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Introduction to Academic Integrity

Resources to help understand what academic integrity, academic ethics, and plagiarism are in practice

Participating in Your Courses

Embrace a Learner-Centered Culture 

Although the learner-centered approach is dominant in the U.S., classroom style depends on the professor’s style, as well as the field of study. The learner-centered model is increasingly used in all disciplines often used in the social sciences, education, and the humanities.  It seeks to engage students in the classroom to be responsible for their own learning as professors facilitate the learning process.


Independent thinking and analysis is highly valued and is more important than memorization

As you pursue your studies, you should critique theories, evaluate options, formulate models, and challenge yourself. Bring your conclusions and questions to class and share your insights with your classmates and professors. Unlike some other cultures, U.S. culture encourages people to stand out from their peers (rather than blending in with them) through their achievements and independent and creative thinking.


Respectful disagreement during class discussion is accepted

Always be prepared to present and defend your ideas. Always do so with respect for the ideas presented by your professor and your classmates.

The above information is adapted from the University of Pittsburg Library and Abilene Christian University.

Representing Your Work and Sharing Materials

Be aware and respectful of other people's intellectual property.  In Western cultures, an individual is thought to own original ideas, words, and knowledge. This means that students must carefully give credit to the authors of sources they use through citations. What is already written must be cited, including written sources in books, journal articles, unpublished manuscripts, and the Web or other Internet sources. There are also cases when spoken words, such as a formal speech, must be cited. 


Honesty is a Critical Element of Academic Culture

Universities operate on an honor system based on a simple principle of academic honesty: each student’s answers or written submissions must reflect his or her personal understanding and work.


Appropriate and Inappropriate Times to Share Information and Ideas

As a general rule, students can share class notes, ideas, and materials when expressly instructed by the professor to do so as part of an exercise. In special circumstances, for example, when you become ill, the professor may permit you to borrow notes from a lecture or discussion you may have missed. However, there are certain situations and contexts where this sharing is not appropriate. These can be on a test (of course) but also when the professor explicitly states, for example, that all work on a project must be done individually.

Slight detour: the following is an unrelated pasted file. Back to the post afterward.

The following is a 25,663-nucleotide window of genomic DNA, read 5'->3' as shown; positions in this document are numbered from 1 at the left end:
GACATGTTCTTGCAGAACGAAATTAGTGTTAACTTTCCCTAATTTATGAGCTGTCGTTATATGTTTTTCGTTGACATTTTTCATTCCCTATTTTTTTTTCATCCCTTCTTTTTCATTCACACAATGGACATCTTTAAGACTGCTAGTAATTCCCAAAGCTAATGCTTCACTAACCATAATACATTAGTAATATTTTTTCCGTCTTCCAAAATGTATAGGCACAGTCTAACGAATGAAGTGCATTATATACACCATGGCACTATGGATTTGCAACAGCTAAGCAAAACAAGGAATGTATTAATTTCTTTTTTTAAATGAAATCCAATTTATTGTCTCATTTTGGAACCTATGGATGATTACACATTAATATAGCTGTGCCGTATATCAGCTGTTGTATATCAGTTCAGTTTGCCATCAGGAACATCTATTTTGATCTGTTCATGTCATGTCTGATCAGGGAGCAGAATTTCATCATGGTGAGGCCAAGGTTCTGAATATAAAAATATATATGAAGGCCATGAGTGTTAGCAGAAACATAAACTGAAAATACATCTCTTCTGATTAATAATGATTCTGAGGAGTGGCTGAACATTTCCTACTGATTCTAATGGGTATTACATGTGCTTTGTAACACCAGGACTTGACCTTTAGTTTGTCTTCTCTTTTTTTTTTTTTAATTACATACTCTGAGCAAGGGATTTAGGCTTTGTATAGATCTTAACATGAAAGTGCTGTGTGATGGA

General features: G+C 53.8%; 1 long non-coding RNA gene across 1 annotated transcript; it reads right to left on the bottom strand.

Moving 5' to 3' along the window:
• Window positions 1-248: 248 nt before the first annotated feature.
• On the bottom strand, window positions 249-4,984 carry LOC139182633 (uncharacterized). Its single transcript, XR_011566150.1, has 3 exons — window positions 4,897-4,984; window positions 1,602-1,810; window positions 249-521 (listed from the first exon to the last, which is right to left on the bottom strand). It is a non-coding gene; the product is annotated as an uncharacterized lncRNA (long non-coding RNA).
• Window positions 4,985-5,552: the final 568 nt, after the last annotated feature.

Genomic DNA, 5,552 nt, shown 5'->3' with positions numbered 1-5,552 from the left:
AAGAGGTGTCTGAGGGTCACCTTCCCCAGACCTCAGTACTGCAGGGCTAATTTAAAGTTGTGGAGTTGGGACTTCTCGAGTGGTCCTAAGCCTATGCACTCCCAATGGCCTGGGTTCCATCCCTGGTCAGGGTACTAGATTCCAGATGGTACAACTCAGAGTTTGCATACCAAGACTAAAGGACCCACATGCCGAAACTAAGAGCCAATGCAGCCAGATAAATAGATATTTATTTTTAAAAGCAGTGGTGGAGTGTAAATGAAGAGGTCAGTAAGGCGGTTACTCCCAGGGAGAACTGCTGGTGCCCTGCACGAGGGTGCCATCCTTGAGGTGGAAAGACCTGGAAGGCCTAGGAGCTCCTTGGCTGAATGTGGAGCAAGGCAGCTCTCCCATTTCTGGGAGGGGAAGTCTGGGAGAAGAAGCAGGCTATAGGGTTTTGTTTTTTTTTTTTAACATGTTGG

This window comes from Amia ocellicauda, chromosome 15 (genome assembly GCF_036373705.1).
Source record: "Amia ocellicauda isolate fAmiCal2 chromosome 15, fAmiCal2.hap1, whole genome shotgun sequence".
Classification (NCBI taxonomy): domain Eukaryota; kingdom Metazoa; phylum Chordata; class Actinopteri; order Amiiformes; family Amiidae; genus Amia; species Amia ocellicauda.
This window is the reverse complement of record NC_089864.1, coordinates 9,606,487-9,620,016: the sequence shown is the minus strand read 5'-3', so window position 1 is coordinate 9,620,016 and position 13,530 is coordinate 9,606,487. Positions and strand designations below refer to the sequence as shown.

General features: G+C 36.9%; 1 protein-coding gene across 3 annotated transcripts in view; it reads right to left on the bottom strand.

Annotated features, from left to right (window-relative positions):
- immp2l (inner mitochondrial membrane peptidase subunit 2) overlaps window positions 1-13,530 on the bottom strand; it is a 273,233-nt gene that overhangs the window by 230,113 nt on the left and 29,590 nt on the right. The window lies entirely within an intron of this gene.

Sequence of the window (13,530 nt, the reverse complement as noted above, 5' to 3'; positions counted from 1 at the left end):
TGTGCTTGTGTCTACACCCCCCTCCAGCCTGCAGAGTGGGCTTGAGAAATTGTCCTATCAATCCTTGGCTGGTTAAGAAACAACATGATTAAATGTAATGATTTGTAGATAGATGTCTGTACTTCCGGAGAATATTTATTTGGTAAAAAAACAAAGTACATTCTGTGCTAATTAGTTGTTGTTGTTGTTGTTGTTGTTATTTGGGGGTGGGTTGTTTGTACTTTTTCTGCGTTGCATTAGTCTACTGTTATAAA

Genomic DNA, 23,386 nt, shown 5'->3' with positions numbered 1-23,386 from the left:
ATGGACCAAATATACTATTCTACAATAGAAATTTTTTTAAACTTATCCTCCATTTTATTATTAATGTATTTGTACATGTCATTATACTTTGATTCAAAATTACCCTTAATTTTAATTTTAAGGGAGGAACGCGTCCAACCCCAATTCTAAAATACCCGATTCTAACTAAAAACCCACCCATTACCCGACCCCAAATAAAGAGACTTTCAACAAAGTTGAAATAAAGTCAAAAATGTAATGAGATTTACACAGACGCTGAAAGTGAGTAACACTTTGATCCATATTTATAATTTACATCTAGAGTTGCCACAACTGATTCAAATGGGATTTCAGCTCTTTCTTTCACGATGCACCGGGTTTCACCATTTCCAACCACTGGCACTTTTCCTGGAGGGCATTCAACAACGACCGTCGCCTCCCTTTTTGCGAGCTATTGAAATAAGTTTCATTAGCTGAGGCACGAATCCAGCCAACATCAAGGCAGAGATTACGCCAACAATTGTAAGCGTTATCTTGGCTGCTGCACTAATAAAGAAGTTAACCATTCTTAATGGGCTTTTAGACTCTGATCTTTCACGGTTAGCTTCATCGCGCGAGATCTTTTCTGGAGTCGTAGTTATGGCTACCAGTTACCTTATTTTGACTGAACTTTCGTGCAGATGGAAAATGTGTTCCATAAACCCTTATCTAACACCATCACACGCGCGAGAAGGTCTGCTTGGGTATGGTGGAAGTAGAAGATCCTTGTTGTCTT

The above information is adapted from the University of Pittsburg Library and Abilene Christian University.​

Instructors: Fostering a Culture of Academic Integrity

Many college students report that they have engaged in academically dishonest behavior because of time constraints, not knowing how to approach an assignment, or unintentionally by collaborating on classwork.  Often, students do not intentionally plagiarize or work in an academically dishonest manner.  In addition, students are often unaware of the various disciplinary norms for attributing the work or ideas of others.  These resources will help you understand the reasons behind academic dishonesty and provide you with tools to promote academic integrity and teachable moments in your classroom.


It is very important to design course materials that encourage students not simply to recycle information but to investigate and analyze its sources. This includes:


  • Building support for researched writing (such as the analysis of models, individual/group conferences, or peer review) into course designs

  • Stating in writing their policies and expectations for documenting sources

  • Teaching students the conventions for citing documents and acknowledging sources in their field, and allowing students to practice these skills

  • Avoiding the use of recycled or formulaic assignments that may invite stock or plagiarized responses;

  • Engaging students in the process of writing, which produces materials such as notes, drafts, and revisions that are difficult to plagiarize

  • Discussing problems students may encounter in documenting and analyzing sources, and offering strategies for avoiding or solving those problems

The information above is adapted from the Council of Writing Program Administrators.